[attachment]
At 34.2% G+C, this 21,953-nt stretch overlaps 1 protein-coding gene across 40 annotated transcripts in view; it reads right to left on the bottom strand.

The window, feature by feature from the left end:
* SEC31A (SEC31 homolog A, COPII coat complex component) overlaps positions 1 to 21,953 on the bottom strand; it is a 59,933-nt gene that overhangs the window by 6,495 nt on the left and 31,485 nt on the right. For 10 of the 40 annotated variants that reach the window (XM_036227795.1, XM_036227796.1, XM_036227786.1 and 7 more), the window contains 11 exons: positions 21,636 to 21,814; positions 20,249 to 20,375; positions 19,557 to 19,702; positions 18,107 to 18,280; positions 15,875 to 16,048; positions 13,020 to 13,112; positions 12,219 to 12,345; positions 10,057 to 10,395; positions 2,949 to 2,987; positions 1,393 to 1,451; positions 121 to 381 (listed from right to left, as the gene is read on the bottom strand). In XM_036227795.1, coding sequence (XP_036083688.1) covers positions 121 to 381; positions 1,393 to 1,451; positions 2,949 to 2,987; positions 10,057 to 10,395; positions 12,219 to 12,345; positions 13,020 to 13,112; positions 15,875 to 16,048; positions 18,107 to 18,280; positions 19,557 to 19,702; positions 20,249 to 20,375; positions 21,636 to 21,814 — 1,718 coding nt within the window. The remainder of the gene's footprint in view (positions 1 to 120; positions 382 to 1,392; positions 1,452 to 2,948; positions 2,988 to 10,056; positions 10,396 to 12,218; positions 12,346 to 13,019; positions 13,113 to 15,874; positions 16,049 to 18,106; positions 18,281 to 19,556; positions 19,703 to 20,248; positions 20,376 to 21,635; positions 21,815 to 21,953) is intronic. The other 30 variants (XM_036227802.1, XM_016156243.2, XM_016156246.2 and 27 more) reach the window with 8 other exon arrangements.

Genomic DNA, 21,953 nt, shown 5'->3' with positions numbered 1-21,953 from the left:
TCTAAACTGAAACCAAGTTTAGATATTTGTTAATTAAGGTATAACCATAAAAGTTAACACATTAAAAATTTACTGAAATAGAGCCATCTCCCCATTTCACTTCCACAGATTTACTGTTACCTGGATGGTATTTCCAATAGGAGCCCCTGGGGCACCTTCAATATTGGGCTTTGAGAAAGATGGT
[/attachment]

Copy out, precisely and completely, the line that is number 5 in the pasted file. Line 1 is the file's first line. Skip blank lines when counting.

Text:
TCTAAACTGAAACCAAGTTTAGATATTTGTTAATTAAGGTATAACCATAAAAGTTAACACATTAAAAATTTACTGAAATAGAGCCATCTCCCCATTTCACTTCCACAGATTTACTGTTACCTGGATGGTATTTCCAATAGGAGCCCCTGGGGCACCTTCAATATTGGGCTTTGAGAAAGATGGT